Four Questions with Jaquira Díaz
Author: Emmanuel Henderson
June 7, 2023
Lambda Literary is thrilled to announce Jaquira Díaz as the 2023 winner of the Jeanne Córdova Prize for Lesbian/Queer Nonfiction.
In memory of the beloved activist and author, the Córdova Prize honors lesbian/queer-identified women and trans/gender non-conforming nonfiction writers. The award goes to a writer committed to nonfiction work that captures the depth and complexity of lesbian/queer life, culture, and/or history. Winners have published at least one book and show promise in continuing to produce groundbreaking and challenging work. The award was established in 2018 and includes a cash prize of $2,500.
Jaquira Díaz is the author of Ordinary Girls: A Memoir, winner of a Whiting Award, a Florida Book Awards Gold Medal, a Lambda Literary Awards finalist, an American Booksellers Association Indies Introduce Selection, an Indie Next Pick, and a Barnes & Noble Discover Great New Writers Notable Selection. The recipient of an Elizabeth George Foundation grant, a Shearing Fellowship from the Black Mountain Institute, and fellowships from MacDowell, the Kenyon Review, VCCA, and the Wisconsin Institute for Creative Writing, she has written for The Atlantic, The Guardian, T: The New York Times Style Magazine, and elsewhere. Her second book, I Am Deliberate, a novel, is forthcoming from Algonquin Books. As of July 2023, Díaz will be an Assistant Professor of Writing at Columbia University.
How has access to queer literature/queer stories impacted your life as a queer person and shaped you as a queer writer?
I’ve been thinking a lot about access lately, how access (or the lack of access) to queer books shaped my childhood and adolescence. I was a closeted queer kid because I lived in a community where homophobic and transphobic violence was rampant. I was raised in Miami Beach, a city that had a huge LGBTQ population in the 80s and 90s, but I spent much of my childhood and adolescence pretending to be someone else. Why? During the AIDS epidemic, Miami became one of the nation’s major urban epicenters, but in my Miami Beach community, it seemed like the whole world was trying to erase us. LGBTQ people were targeted, harassed, attacked, arrested, beaten by police.
I grew up poor, so we didn’t have money for books. I read what I could pick up in the library, and I didn’t find myself in books. Books were my solace, but my community was not in the books we read in the classroom, or the books handed to me by the librarians at the Miami Beach Public Library. I’m grateful that years later, I found the work of Gabby Rivera, Yolanda Arroyo Pizarro, and Mayra Santos Febres.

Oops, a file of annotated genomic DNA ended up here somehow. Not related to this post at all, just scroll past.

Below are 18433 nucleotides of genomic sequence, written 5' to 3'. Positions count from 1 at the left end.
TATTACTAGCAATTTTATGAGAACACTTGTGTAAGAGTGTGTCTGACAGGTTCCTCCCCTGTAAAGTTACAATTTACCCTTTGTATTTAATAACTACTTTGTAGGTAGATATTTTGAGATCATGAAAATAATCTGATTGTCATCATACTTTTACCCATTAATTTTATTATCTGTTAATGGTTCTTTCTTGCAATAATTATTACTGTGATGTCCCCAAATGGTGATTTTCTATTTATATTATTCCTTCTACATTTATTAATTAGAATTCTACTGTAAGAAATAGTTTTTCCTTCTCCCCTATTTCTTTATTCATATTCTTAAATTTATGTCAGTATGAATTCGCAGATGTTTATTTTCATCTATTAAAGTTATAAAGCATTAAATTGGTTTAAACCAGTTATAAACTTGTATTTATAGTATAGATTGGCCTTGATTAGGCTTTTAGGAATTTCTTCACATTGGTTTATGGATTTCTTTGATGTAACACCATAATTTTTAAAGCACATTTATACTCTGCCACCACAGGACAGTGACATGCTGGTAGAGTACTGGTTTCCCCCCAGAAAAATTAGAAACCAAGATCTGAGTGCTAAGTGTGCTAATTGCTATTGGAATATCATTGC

My queerness has shaped every aspect of my life, and continues to influence the work I do, how I read, how I live, how I love. I feel for this generation coming up after us, having their school libraries raided by fascists. May these fascist book bans bring forth the queerest, fiercest, smartest, and most liberated generation of readers and writers this country has ever seen.
What’s your favorite part of the writing process (besides finishing)?
Besides connecting with readers, which happens after the work is out in the world, I’m a huge research nerd. I love love love research, and reading, and learning. I’m into every aspect of research. Traveling to a place, spending time with people, having conversations, all in the name of research. Digging through archives, looking at photographs, listening to audio files and interviews, reading transcripts, looking at art, finding every single piece written about a particular song, reading a bunch of science articles, interviewing former political prisoners… There is something about learning as much as you can about a thing before the writing begins, or while the writing is in progress. That’s my favorite part.
What’s your emotional support writing habit?
Drinking coffee while writing. So much coffee.
What’s next for you?
I’m working on so many queer things: I’m finishing a novel called I Am Deliberate, which is forthcoming from Algonquin Books; I have a Young Adult novel looking for a publisher; I’m always working on essays; and finally, there’s a TV adaptation of Ordinary Girls in the works (although development is paused until after the writers’ strike).